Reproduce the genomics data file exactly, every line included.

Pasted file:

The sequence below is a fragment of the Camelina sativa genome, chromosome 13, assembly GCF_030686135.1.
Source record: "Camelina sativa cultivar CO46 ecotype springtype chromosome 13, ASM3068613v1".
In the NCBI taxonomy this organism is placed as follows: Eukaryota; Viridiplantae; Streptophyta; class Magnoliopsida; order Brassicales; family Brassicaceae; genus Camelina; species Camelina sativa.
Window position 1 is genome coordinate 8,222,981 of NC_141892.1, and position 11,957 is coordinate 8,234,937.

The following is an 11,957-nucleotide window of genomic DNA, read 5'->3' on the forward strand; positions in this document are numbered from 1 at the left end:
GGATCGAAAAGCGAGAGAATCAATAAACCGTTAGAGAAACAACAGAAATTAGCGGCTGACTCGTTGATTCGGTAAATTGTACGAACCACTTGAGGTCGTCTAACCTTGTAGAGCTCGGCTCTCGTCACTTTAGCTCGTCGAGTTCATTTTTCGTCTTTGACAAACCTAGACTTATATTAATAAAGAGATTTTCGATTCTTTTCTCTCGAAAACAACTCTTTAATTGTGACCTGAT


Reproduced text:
The sequence below is a fragment of the Camelina sativa genome, chromosome 13, assembly GCF_030686135.1.
Source record: "Camelina sativa cultivar CO46 ecotype springtype chromosome 13, ASM3068613v1".
In the NCBI taxonomy this organism is placed as follows: Eukaryota; Viridiplantae; Streptophyta; class Magnoliopsida; order Brassicales; family Brassicaceae; genus Camelina; species Camelina sativa.
Window position 1 is genome coordinate 8,222,981 of NC_141892.1, and position 11,957 is coordinate 8,234,937.

The following is an 11,957-nucleotide window of genomic DNA, read 5'->3' on the forward strand; positions in this document are numbered from 1 at the left end:
GGATCGAAAAGCGAGAGAATCAATAAACCGTTAGAGAAACAACAGAAATTAGCGGCTGACTCGTTGATTCGGTAAATTGTACGAACCACTTGAGGTCGTCTAACCTTGTAGAGCTCGGCTCTCGTCACTTTAGCTCGTCGAGTTCATTTTTCGTCTTTGACAAACCTAGACTTATATTAATAAAGAGATTTTCGATTCTTTTCTCTCGAAAACAACTCTTTAATTGTGACCTGAT